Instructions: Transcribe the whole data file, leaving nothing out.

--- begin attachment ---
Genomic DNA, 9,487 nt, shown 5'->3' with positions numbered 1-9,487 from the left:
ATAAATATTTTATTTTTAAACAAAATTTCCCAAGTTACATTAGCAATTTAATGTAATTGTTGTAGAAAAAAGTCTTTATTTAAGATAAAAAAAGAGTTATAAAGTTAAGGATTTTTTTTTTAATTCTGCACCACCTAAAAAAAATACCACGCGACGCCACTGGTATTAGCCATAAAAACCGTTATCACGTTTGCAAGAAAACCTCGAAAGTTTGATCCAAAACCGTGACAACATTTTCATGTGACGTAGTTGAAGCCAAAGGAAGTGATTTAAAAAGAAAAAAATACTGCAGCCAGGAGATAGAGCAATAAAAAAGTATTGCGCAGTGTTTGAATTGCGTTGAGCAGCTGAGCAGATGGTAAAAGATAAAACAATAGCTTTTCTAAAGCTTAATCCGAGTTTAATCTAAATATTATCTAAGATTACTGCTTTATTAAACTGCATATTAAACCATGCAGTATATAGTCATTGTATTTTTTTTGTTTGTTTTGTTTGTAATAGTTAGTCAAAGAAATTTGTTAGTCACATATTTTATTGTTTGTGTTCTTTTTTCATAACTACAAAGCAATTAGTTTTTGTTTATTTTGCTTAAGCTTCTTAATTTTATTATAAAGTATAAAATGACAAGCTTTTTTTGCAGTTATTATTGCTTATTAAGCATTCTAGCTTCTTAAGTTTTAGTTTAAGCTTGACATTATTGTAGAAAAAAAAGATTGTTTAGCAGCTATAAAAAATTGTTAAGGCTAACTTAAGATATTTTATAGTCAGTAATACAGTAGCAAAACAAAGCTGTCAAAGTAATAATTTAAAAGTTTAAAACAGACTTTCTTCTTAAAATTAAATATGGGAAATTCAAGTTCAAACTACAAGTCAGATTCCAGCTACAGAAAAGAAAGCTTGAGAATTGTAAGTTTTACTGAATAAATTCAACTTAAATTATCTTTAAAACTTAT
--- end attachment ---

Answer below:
Genomic DNA, 9,487 nt, shown 5'->3' with positions numbered 1-9,487 from the left:
ATAAATATTTTATTTTTAAACAAAATTTCCCAAGTTACATTAGCAATTTAATGTAATTGTTGTAGAAAAAAGTCTTTATTTAAGATAAAAAAAGAGTTATAAAGTTAAGGATTTTTTTTTTAATTCTGCACCACCTAAAAAAAATACCACGCGACGCCACTGGTATTAGCCATAAAAACCGTTATCACGTTTGCAAGAAAACCTCGAAAGTTTGATCCAAAACCGTGACAACATTTTCATGTGACGTAGTTGAAGCCAAAGGAAGTGATTTAAAAAGAAAAAAATACTGCAGCCAGGAGATAGAGCAATAAAAAAGTATTGCGCAGTGTTTGAATTGCGTTGAGCAGCTGAGCAGATGGTAAAAGATAAAACAATAGCTTTTCTAAAGCTTAATCCGAGTTTAATCTAAATATTATCTAAGATTACTGCTTTATTAAACTGCATATTAAACCATGCAGTATATAGTCATTGTATTTTTTTTGTTTGTTTTGTTTGTAATAGTTAGTCAAAGAAATTTGTTAGTCACATATTTTATTGTTTGTGTTCTTTTTTCATAACTACAAAGCAATTAGTTTTTGTTTATTTTGCTTAAGCTTCTTAATTTTATTATAAAGTATAAAATGACAAGCTTTTTTTGCAGTTATTATTGCTTATTAAGCATTCTAGCTTCTTAAGTTTTAGTTTAAGCTTGACATTATTGTAGAAAAAAAAGATTGTTTAGCAGCTATAAAAAATTGTTAAGGCTAACTTAAGATATTTTATAGTCAGTAATACAGTAGCAAAACAAAGCTGTCAAAGTAATAATTTAAAAGTTTAAAACAGACTTTCTTCTTAAAATTAAATATGGGAAATTCAAGTTCAAACTACAAGTCAGATTCCAGCTACAGAAAAGAAAGCTTGAGAATTGTAAGTTTTACTGAATAAATTCAACTTAAATTATCTTTAAAACTTAT